Bond further adds that it is always important to keep in mind what consumers want. “When we launched Arabic audiobooks five years ago, there was nothing there in the market,” he explains. “This has been a huge learning curve for the Storytel Arabia and Kitab Sawti teams. Now, when we merge these two firms together, not only do we get the largest Arabic audiobook library, but we can also merge the learnings from the two teams. I think we have managed to utilize that in a very good way.”Related: UAE-Based Bookends Wants To Make It Easy For You To Buy And Sell Secondhand Books Online
This merger has come amid the global COVID-19 pandemic, and with the increased shift to e-commerce and digitization that followed, it might be natural to assume that the audiobook market may have experienced some peaks in growth as well. But that isn’t necessarily the truth, explains Tellander. “We saw a big spike in the Nordic region’s consumer intake in March and April last year, particularly in markets where you had schools closing down,” he elaborates. “But I think overall, for a company like Storytel, it hasn’t really pushed the needle upwards or downwards. However, earlier we used to have big spikes during the morning and afternoon rush hour traffic, and then at night- that consumption is now much more evenly spread across the day. But the online pivot that was seen with physical stores isn’t as clear when it comes to streaming services- there has been a slight push for TV services because people are spending a lot more time at home. But with audiobooks, it is a media format that you mostly consume when you’re on the move. So, when it comes to actual listening of stories, it has probably been a bit dampened by people being more at home than on the move.”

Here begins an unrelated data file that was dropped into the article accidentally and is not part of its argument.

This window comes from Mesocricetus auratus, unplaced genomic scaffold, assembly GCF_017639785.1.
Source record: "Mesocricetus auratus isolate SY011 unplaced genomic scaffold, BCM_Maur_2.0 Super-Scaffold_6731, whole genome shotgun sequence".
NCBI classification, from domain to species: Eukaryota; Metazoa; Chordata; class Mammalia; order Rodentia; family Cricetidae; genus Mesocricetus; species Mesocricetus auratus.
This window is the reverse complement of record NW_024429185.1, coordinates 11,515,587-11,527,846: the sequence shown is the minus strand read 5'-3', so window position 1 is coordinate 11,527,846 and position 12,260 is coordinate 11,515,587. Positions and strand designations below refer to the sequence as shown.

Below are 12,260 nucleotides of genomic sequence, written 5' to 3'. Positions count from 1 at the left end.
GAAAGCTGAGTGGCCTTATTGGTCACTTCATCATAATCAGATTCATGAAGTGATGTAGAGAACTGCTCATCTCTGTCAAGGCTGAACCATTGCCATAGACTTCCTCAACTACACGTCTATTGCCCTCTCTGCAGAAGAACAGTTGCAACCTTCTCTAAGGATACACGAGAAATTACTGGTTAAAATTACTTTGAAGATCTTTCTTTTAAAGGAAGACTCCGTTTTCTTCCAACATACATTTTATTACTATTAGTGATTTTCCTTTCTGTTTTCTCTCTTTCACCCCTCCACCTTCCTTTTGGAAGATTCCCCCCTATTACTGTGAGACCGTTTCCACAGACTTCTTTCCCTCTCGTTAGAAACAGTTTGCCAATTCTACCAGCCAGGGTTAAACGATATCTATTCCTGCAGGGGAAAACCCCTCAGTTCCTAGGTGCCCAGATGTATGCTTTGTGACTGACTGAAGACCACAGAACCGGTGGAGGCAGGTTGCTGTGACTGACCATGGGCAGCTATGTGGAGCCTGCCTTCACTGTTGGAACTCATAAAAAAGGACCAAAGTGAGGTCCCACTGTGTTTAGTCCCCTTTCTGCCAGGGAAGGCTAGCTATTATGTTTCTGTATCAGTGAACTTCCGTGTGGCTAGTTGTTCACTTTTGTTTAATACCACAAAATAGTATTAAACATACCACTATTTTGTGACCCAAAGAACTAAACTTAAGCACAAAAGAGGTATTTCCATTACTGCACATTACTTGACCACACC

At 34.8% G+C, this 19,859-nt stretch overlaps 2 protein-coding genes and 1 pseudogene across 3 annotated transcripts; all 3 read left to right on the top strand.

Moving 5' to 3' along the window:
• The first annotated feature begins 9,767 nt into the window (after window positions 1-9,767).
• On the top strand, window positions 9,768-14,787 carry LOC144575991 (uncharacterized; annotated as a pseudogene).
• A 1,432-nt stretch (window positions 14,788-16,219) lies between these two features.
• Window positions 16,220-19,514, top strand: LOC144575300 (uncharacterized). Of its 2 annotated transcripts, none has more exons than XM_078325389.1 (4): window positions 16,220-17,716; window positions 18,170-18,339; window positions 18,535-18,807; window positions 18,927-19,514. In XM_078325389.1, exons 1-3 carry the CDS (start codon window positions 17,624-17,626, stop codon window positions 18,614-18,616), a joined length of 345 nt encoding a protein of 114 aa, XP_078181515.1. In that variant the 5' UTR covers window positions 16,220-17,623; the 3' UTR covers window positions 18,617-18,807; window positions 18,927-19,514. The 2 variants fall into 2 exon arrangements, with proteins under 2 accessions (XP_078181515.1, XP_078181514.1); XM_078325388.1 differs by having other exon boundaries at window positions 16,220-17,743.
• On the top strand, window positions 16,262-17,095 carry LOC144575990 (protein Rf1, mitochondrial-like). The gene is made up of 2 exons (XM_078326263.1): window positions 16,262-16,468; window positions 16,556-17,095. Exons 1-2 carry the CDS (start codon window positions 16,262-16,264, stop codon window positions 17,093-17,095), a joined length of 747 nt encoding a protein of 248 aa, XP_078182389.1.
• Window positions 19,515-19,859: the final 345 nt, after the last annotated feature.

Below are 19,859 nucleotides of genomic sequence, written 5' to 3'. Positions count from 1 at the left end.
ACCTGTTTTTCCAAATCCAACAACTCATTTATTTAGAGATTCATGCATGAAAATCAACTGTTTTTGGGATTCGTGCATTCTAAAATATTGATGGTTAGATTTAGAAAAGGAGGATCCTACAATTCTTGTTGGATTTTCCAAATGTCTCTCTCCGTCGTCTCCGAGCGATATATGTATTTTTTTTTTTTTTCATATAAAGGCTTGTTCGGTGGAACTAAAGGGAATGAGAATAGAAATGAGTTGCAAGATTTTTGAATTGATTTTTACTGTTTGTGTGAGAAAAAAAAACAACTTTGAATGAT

Sebastian Bond, founder, Kitab Sawti.
Source: Kitab Sawti
Notably, this was the case in a market where audiobook consumption has now become quite commonplace. “Just to put things into perspective, in the Nordic region today audiobooks is the main format to consume stories,” further explains Tellander. “The book market is still strong and selling physical books like it did before, but there is also a developed audiobooks market now. The fiction part of the Swedish book market increased by 17% last year, which is almost unheard of as a growth rate in the book market.”
This shift in consumer behavior didn’t happen overnight and took close to a decade to go from a trend to a norm. And both Tellander and Bond believe that with the right investments in marketing and some changes to the payment subscription models currently in use, the MENA region could emulate the same results as those seen in the Nordic region. “It is going to take some time for audiobooks to be a well established media platform in the MENA region,” explains Tellander, honestly. “Payment alternatives need to be well-established so that everyone knows how to pay online for a recurring payment/subscription, and you need people to actually understand the concept of listening to stories. Typically you need friends to tell you that something is great, and for that we need more scale. Which is why we are heavily investing now in first building a catalogue (with Storytel and Kitab Sawti), and then growing the Storytel Arabia brand into something meaningful in the MENA region, country by country. We hope it can become as meaningful in the MENA book market as Storytel has in the Nordic region.”
Most of Storytel Arabia’s work is currently focused on the UAE, Saudi Arabia, and Egypt. But with future plans to expand wider into the region, the team’s core focus very much remains on truly creating a love for stories among its users. “A survey done by one of the Storytel teams has shown that 72% of users agreed that reading has also helped widen their general knowledge,” says Bond. “In that sense, I really do think the product we deliver helps people to develop, and I believe it’s a soft upside to what we’re doing.” All things considered, this collaboration seems highly worth rooting for.